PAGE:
How the Chimera of a “Palestinian Right of Return” Makes Peace Impossible

An oft-repeated cliché of the Israel-Palestinian conflict is that its solution involves nothing more than finding the right way to partition the land, and convincing both sides to do so. The War of Return, a recent book by Adi Schwartz and Einat Wilf, dismantles this myth, arguing that the issue that above all motivates the ongoing Arab war against Israel is the claim that descendants of Palestinian refugees from the 1948 War of Independence have a right to “return,” not to a Palestinian state, but to a Jewish one. Benjamin Kerstein writes in his review:

From the beginning [of its existence], pressure was brought to bear on Israel to allow the refugees to return, and from the beginning Israel steadfastly refused, . . . believing that [doing so] would destroy Israel’s Jewish character and precipitate another, perhaps even more brutal war. Wilf and Schwartz reveal that this was in fact precisely the Arabs’ intention. The Arab media spoke openly of establishing a “fifth column” within Israel by repatriating the refugees, and the authors record the Palestinian historian Rashid Khalidi’s view that the Arab mood at the time made it clear that the right of return “was clearly premised” on “the dissolution of Israel.”

Although anti-Zionists today insist that Israel’s refusal to accept a return of the refugees was a uniquely heinous violation of human rights and international law, it was entirely consistent with the moral and legal norms of the time, [and remains so]. Interestingly, the violation of these norms and the exceptional demands made on Israel with regard to the refugees were chiefly legitimized not by the Arabs but by the West.

Wilf and Schwartz identify the [Swedish] diplomat Folke Bernadotte as the first architect of what the Palestinians call the “right of return.” Sent to the region [by the UN] shortly after the 1948 war, Bernadotte . . . formulated a brutally anti-Israel plan for peace, which rejected the already-established Jewish state in favor of a federal Palestine. He urged Israel to make major territorial concessions and supported the Arabs’ rejection of the new state.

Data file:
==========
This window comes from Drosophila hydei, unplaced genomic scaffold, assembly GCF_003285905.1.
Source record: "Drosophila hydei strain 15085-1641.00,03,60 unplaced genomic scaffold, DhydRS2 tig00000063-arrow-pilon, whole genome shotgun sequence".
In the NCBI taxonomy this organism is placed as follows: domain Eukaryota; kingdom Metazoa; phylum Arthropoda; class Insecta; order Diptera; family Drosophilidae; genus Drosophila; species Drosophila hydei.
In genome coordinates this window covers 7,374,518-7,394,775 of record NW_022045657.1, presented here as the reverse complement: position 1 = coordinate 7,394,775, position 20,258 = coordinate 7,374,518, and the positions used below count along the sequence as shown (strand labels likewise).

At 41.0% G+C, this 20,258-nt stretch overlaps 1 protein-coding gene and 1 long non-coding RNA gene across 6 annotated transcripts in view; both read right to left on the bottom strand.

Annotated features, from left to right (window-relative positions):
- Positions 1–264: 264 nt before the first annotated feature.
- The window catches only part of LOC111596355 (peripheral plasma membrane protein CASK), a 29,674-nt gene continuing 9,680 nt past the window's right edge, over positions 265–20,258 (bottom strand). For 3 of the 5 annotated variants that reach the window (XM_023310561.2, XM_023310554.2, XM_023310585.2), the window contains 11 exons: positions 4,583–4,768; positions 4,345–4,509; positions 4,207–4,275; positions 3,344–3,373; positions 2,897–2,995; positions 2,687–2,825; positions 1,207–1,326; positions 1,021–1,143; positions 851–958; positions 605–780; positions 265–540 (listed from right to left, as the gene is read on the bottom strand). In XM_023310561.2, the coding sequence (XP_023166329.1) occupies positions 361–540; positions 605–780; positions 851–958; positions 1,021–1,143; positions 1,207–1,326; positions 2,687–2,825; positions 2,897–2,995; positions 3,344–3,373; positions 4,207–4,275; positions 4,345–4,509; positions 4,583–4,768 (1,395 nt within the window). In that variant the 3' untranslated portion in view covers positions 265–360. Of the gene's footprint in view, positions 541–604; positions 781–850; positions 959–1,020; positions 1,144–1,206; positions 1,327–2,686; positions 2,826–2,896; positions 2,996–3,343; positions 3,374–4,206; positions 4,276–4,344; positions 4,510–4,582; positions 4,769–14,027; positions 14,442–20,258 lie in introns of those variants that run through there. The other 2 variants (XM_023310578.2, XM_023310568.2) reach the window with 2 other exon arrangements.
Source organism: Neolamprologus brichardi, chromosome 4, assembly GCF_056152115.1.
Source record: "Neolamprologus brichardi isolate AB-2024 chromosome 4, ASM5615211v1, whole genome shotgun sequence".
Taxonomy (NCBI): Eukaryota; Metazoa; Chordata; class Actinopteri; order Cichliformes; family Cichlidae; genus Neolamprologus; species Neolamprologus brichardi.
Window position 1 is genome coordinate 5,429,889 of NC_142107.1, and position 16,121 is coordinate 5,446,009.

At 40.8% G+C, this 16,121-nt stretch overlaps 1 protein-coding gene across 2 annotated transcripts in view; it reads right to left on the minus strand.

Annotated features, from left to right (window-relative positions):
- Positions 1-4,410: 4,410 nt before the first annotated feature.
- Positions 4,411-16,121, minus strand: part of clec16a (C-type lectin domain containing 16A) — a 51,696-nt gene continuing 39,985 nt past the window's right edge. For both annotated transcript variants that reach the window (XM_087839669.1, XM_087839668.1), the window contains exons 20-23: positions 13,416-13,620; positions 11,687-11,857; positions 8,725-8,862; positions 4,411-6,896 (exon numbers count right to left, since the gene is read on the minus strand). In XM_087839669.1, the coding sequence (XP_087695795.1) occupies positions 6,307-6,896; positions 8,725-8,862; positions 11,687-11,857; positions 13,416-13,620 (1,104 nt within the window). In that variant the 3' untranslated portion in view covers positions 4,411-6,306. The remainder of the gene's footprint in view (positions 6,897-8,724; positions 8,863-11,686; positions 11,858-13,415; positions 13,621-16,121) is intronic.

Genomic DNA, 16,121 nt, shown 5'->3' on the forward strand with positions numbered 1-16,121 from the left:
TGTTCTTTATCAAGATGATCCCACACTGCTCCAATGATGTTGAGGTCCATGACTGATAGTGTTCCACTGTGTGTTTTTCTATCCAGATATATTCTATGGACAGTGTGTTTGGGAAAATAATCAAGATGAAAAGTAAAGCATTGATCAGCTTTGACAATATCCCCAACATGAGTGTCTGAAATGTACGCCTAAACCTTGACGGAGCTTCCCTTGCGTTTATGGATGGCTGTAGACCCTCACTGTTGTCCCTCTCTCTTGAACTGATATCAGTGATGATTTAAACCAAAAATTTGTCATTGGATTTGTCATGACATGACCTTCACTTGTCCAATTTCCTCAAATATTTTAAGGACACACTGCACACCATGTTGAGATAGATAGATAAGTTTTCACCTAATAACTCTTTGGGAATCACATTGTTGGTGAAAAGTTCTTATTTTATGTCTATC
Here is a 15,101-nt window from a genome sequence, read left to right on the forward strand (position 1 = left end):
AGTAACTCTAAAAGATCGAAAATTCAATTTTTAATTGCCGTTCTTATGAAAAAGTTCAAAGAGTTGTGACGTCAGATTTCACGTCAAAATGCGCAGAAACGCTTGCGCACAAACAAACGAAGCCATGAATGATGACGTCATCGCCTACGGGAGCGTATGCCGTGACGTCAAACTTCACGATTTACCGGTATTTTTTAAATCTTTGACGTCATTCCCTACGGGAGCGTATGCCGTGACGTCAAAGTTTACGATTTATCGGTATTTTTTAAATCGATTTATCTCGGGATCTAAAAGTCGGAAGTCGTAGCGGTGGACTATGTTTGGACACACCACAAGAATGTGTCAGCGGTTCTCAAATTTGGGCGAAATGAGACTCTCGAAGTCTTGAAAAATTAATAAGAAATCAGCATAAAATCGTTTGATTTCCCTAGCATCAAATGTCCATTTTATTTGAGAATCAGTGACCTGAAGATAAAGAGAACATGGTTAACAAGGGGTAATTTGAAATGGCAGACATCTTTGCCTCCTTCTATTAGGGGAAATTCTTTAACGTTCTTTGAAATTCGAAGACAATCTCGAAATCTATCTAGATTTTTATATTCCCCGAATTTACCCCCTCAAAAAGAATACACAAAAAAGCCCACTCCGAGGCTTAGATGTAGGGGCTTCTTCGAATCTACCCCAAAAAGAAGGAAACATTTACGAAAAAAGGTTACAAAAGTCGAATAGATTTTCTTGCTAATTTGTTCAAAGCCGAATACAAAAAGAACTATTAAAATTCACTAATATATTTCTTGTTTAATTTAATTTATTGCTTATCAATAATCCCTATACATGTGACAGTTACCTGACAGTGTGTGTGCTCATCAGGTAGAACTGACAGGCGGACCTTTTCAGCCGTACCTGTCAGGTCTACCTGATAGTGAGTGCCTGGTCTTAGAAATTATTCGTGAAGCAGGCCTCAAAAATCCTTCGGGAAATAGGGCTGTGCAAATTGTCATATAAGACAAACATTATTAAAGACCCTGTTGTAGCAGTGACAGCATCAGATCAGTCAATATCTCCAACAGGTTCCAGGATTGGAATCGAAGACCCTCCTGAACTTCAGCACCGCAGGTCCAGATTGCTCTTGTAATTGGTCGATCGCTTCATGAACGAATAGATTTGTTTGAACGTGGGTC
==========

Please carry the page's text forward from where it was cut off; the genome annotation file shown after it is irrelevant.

Wilf and Schwartz provide an excellent historical study of, and useful practical suggestions for dealing with, one of the most intractable aspects of the long struggle between the two peoples. But I doubt that these suggestions will prove effective unless and until the Palestinians, along with the larger Arab-Muslim world, come to terms with the fact that they are not uniquely persecuted, that Israel is not uniquely evil, and that compromise is therefore possible after all. Only then will Palestinians be in a position to renounce the irredentist dream of return that stands so stubbornly in the way of the dream of peace. Unfortunately, such a reckoning is not likely to come soon.

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Read more at Quillette

More about: Israeli-Palestinian Conflict, Palestinian refugees, Peace Process

The New Iran Deal Will Reward Terrorism, Help Russia, and Get Nothing in Return

After many months of negotiations, Washington and Tehran—thanks to Russian mediation—appear close to renewing the 2015 agreement concerning the Iranian nuclear program. Richard Goldberg comments:

Under a new deal, Iran would receive $275 billion of sanctions relief in the first year and $1 trillion by 2030. [Moreover], Tehran would face no changes in the old deal’s sunset clauses—that is, expiration dates on key restrictions—and would be allowed to keep its newly deployed arsenal of advanced uranium centrifuges in storage, guaranteeing the regime the ability to cross the nuclear threshold at any time of its choosing. . . . And worst of all, Iran would win all these concessions while actively plotting to assassinate former U.S. officials like John Bolton, Mike Pompeo, and [his] adviser Brian Hook, and trying to kidnap and kill the Iranian-American journalist Masih Alinejad on U.S. soil.

Moscow, meanwhile, would receive billions of dollars to construct additional nuclear power plants in Iran, and potentially more for storage of nuclear material. . . . Following a visit by the Russian president Vladimir Putin to Tehran last month, Iran reportedly started transferring armed drones for Russian use against Ukraine. On Tuesday, Putin launched an Iranian satellite into orbit reportedly on the condition that Moscow can task it to support Russian operations in Ukraine.

With American and European sanctions on Russia escalating, particularly with respect to Russian energy sales, Putin may finally see net value in the U.S. lifting of sanctions on Iran’s financial and commercial sectors. While the return of Iranian crude to the global market could lead to a modest reduction in oil prices, thereby reducing Putin’s revenue, Russia may be able to head off U.S. secondary sanctions by routing key transactions through Tehran. After all, what would the Biden administration do if Iran allowed Russia to use its major banks and companies to bypass Western sanctions?

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Read more at Dispatch

More about: Iran nuclear deal, Russia, U.S. Foreign policy